Take the quiz!
Growing Voices are a EuropaBio initiative aiming to highlight the broad based and growing constituency of interest in genetically modified (GM) crops in Europe.
Take the quiz!
Jimmy Kimmel, U.S. comedian and Tonight Show's host, has sent a crew to one of the local U.S. farmers markets to ask people what the letters GMO stand for. Not to be missed!
Photo Copyright © BASF
No activists have come to the defense of the poor subsistence farmers who are being arrested because the banana wilt is sweeping through their plantations. The GMO rescue is being blocked, at least for now, by anti-GMO activists.
Do you think you know what Europeans think about GMOs? Check our new infographic, showing that we are more rational than they would all like us to think.
“It’s true that the issue is complicated. But the deeper you dig, the more fraud you find in the case against GMOs”, writes William Saletan in a comprehensive article in Slate. “The only way to end this fight is to educate ourselves and make it clear to everyone […] that we’re ready, as voters and consumers, to embrace nutritious, environmentally friendly food, no matter where it got its genes”
Fruits and vegetables have changed a lot since the onset of agriculture 10,000 years ago, as generation after generation of farmers artificially bred crops to select for more desirable traits like size and taste.
At the launch of Growing Voices platform in January 2014, a high-level panel of European politicians, researchers and campaigners called for a renewed discussion on GMOs with direct engagement with the public.
Curious about how a GMO is made? How scientists create GMOs is one of the top questions we get about GMOs. This video shows how they are made, through the story of the Hawaiian Rainbow Papaya.
Discover the main regulatory and political steps that have to be completed before a new GM crop can be authorised for import into the EU.
Even though GMOs are part of our daily life, fed to our animals and scientifically proven to be safe, people still feel reluctant about consuming them. MEP Julie Girling exposes the various nutritional potentials of GM technology for the developed world as well as for the developing countries.
Peter Hadfield, a former Radio 4 and CBC science reporter-turned YouTube rationalist, posts a challenge to everyone who is willing to listen to scientific facts and perhaps it could change the conversation.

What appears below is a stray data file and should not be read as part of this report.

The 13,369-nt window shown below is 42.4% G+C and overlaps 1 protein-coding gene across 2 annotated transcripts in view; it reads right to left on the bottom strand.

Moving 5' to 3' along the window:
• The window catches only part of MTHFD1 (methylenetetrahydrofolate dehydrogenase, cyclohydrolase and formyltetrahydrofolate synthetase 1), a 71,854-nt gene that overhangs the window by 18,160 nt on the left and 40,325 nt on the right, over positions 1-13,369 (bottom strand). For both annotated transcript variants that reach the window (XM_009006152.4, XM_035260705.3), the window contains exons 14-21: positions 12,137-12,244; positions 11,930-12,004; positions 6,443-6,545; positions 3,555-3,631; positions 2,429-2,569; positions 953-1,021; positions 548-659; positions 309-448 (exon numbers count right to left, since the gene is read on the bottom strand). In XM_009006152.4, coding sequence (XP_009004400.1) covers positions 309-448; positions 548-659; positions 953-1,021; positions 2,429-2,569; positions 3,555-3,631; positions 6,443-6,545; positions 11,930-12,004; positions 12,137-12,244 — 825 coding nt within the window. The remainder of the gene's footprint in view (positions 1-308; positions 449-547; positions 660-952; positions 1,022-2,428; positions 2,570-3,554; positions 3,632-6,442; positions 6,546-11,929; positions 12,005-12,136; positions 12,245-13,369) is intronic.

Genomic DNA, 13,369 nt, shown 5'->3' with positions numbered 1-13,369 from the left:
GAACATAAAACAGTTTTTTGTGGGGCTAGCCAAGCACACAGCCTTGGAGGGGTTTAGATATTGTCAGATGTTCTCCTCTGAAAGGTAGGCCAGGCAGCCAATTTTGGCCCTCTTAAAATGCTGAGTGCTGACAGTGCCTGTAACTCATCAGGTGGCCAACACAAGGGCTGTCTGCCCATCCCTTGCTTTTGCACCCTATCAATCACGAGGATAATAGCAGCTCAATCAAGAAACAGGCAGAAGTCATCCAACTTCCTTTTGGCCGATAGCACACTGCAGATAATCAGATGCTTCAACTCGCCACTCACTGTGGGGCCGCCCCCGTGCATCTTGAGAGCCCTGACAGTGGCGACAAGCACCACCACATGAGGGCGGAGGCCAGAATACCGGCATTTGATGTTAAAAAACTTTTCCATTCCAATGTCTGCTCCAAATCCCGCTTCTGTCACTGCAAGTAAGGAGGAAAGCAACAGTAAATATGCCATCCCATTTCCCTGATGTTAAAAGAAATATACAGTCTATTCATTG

New GMO potatoes don't bruise as easily, and, when fried, they have less of a potentially harmful chemical. Yet some big chip and french fry makers won't touch them because of the stigma of GMOs.
New high oleic GM soybeans contain 20% less trans-fat compared to regular soybeans and can provide a healthier alternative.
Swayze is a vegan who eats a mostly raw food diet. She also supports genetic modification. In this video, she explains the 3 reasons why she advocates for GMOs.
The Genetic Literacy Project has made an interactive infographic that compares the experts–the leading and most vocal opponents of GMOs versus the most visible and widely quote independent defenders of the technology.
Professor Anne Glover said it is “very clear GM is safe,” accusing NGOs such as Greenpeace of skewing the evidence. Speaking to BBC Radio 4, she said green groups were pursuing an “ideological position.”
The engineered trait is also one of the few meant to appeal to consumers; most of the traits so far, like insect resistance and herbicide resistance, have been aimed at helping farmers.
The technology behind GM crops is safe, according to scientific consensus, says the outgoing science adviser to the European Commission.
Peter Hadfield, a former Radio 4 and CBC science reporter, jumps into the GMO debate in this science-based analysis of advocacy groups’ claims against GM foods.
What exactly is a GMO? Are GMOs harmful to health? Do GMOs increase pesticide use or hurt the environment? What impact do GMOs have on farmers? What do other countries say about GMOs and GMO labeling?
New science seldom inspires trust. But let’s consider what the critics have to say and try to answer their concerns.